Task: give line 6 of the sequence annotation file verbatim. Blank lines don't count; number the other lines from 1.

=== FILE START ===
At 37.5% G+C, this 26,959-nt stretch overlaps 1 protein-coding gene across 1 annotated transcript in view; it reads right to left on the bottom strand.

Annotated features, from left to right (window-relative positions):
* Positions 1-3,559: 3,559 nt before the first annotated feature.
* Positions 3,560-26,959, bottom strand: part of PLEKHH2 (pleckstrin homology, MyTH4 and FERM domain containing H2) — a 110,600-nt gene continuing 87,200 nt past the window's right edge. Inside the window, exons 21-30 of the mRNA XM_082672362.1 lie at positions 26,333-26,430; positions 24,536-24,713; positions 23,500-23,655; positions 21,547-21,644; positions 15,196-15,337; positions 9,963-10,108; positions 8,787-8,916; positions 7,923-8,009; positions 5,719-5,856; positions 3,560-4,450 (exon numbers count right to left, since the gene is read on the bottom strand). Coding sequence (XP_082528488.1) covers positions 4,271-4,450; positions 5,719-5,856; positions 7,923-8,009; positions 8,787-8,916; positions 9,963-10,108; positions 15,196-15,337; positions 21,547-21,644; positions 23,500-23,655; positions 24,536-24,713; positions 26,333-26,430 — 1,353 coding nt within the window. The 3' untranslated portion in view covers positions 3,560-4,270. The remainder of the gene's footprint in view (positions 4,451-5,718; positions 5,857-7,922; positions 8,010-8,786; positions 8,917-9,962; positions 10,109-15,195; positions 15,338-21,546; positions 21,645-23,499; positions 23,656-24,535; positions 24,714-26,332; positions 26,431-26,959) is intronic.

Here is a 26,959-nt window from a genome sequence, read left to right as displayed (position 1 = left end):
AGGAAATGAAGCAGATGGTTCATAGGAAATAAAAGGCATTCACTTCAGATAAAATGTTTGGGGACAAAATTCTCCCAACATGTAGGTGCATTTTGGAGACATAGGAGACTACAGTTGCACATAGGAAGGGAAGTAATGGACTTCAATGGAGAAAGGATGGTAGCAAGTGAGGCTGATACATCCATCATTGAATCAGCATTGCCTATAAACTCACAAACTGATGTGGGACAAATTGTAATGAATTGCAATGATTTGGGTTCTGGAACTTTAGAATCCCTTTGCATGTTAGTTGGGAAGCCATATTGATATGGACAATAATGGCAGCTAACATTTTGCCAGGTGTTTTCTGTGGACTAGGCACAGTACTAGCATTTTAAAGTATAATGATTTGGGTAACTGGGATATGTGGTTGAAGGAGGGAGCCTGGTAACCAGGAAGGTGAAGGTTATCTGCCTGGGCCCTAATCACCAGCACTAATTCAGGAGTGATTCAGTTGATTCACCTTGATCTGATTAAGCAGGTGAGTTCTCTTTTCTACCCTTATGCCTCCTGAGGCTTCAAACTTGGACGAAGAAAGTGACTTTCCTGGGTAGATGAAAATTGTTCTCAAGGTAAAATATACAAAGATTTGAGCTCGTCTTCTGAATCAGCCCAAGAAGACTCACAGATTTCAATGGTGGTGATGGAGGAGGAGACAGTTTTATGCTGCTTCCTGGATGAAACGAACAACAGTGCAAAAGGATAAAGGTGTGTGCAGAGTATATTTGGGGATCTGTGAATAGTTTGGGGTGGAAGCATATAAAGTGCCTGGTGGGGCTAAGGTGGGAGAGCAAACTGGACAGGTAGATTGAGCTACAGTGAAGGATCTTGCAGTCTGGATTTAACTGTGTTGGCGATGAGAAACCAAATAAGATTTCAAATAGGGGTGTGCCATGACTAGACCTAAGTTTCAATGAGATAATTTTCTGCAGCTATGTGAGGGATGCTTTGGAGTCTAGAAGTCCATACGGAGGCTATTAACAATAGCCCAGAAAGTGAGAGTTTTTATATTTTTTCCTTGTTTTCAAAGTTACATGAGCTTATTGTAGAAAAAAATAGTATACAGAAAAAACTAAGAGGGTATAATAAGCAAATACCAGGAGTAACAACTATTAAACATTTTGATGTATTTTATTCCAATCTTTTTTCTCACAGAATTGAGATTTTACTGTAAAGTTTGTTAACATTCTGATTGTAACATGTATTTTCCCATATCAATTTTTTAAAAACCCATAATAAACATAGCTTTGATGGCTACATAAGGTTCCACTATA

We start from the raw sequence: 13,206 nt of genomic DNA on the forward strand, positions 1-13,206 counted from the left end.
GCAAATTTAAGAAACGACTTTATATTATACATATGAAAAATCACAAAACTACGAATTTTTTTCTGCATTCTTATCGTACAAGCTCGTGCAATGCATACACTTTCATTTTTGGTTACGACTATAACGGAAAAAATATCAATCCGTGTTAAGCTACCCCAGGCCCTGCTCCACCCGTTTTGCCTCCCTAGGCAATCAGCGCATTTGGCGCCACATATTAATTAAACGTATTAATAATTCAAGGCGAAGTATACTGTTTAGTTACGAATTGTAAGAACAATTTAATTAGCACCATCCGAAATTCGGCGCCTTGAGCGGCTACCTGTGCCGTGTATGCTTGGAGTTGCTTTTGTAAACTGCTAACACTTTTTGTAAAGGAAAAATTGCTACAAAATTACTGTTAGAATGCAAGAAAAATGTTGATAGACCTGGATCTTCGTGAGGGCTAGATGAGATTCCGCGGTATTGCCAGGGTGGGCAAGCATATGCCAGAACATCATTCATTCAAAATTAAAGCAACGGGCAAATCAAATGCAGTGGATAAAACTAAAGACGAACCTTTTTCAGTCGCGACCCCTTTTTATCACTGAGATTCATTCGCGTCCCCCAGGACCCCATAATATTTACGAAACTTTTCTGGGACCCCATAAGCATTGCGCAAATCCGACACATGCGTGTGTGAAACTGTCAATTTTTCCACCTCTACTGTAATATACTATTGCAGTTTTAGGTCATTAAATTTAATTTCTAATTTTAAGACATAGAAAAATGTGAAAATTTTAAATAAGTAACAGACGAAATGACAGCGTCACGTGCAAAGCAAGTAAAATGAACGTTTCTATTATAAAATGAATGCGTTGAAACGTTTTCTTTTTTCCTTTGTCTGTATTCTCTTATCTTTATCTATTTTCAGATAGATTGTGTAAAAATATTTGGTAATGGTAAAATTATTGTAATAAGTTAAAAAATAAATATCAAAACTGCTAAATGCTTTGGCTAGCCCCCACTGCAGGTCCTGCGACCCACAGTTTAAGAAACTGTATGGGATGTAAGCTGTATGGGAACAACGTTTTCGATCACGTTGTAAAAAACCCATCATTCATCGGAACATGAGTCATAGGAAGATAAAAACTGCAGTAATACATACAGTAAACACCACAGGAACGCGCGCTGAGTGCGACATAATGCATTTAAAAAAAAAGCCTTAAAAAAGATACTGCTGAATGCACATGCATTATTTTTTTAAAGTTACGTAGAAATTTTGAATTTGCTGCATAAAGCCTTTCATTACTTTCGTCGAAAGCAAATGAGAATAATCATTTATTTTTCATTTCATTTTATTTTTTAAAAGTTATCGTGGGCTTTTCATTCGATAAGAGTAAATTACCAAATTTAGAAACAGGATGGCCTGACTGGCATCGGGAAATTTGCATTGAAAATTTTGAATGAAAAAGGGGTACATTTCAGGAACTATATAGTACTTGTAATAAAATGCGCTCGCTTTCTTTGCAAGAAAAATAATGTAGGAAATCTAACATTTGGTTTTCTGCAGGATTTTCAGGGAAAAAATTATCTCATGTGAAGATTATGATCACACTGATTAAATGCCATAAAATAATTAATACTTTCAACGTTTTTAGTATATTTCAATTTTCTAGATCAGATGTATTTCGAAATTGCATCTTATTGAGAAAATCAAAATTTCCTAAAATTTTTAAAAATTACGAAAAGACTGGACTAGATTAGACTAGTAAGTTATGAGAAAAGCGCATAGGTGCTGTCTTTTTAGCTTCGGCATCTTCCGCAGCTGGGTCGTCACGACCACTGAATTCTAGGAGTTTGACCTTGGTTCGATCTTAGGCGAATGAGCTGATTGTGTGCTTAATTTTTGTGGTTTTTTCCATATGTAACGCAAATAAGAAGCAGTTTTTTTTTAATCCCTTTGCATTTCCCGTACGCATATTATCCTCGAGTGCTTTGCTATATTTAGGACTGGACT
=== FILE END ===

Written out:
AGGAAATGAAGCAGATGGTTCATAGGAAATAAAAGGCATTCACTTCAGATAAAATGTTTGGGGACAAAATTCTCCCAACATGTAGGTGCATTTTGGAGACATAGGAGACTACAGTTGCACATAGGAAGGGAAGTAATGGACTTCAATGGAGAAAGGATGGTAGCAAGTGAGGCTGATACATCCATCATTGAATCAGCATTGCCTATAAACTCACAAACTGATGTGGGACAAATTGTAATGAATTGCAATGATTTGGGTTCTGGAACTTTAGAATCCCTTTGCATGTTAGTTGGGAAGCCATATTGATATGGACAATAATGGCAGCTAACATTTTGCCAGGTGTTTTCTGTGGACTAGGCACAGTACTAGCATTTTAAAGTATAATGATTTGGGTAACTGGGATATGTGGTTGAAGGAGGGAGCCTGGTAACCAGGAAGGTGAAGGTTATCTGCCTGGGCCCTAATCACCAGCACTAATTCAGGAGTGATTCAGTTGATTCACCTTGATCTGATTAAGCAGGTGAGTTCTCTTTTCTACCCTTATGCCTCCTGAGGCTTCAAACTTGGACGAAGAAAGTGACTTTCCTGGGTAGATGAAAATTGTTCTCAAGGTAAAATATACAAAGATTTGAGCTCGTCTTCTGAATCAGCCCAAGAAGACTCACAGATTTCAATGGTGGTGATGGAGGAGGAGACAGTTTTATGCTGCTTCCTGGATGAAACGAACAACAGTGCAAAAGGATAAAGGTGTGTGCAGAGTATATTTGGGGATCTGTGAATAGTTTGGGGTGGAAGCATATAAAGTGCCTGGTGGGGCTAAGGTGGGAGAGCAAACTGGACAGGTAGATTGAGCTACAGTGAAGGATCTTGCAGTCTGGATTTAACTGTGTTGGCGATGAGAAACCAAATAAGATTTCAAATAGGGGTGTGCCATGACTAGACCTAAGTTTCAATGAGATAATTTTCTGCAGCTATGTGAGGGATGCTTTGGAGTCTAGAAGTCCATACGGAGGCTATTAACAATAGCCCAGAAAGTGAGAGTTTTTATATTTTTTCCTTGTTTTCAAAGTTACATGAGCTTATTGTAGAAAAAAATAGTATACAGAAAAAACTAAGAGGGTATAATAAGCAAATACCAGGAGTAACAACTATTAAACATTTTGATGTATTTTATTCCAATCTTTTTTCTCACAGAATTGAGATTTTACTGTAAAGTTTGTTAACATTCTGATTGTAACATGTATTTTCCCATATCAATTTTTTAAAAACCCATAATAAACATAGCTTTGATGGCTACATAAGGTTCCACTATA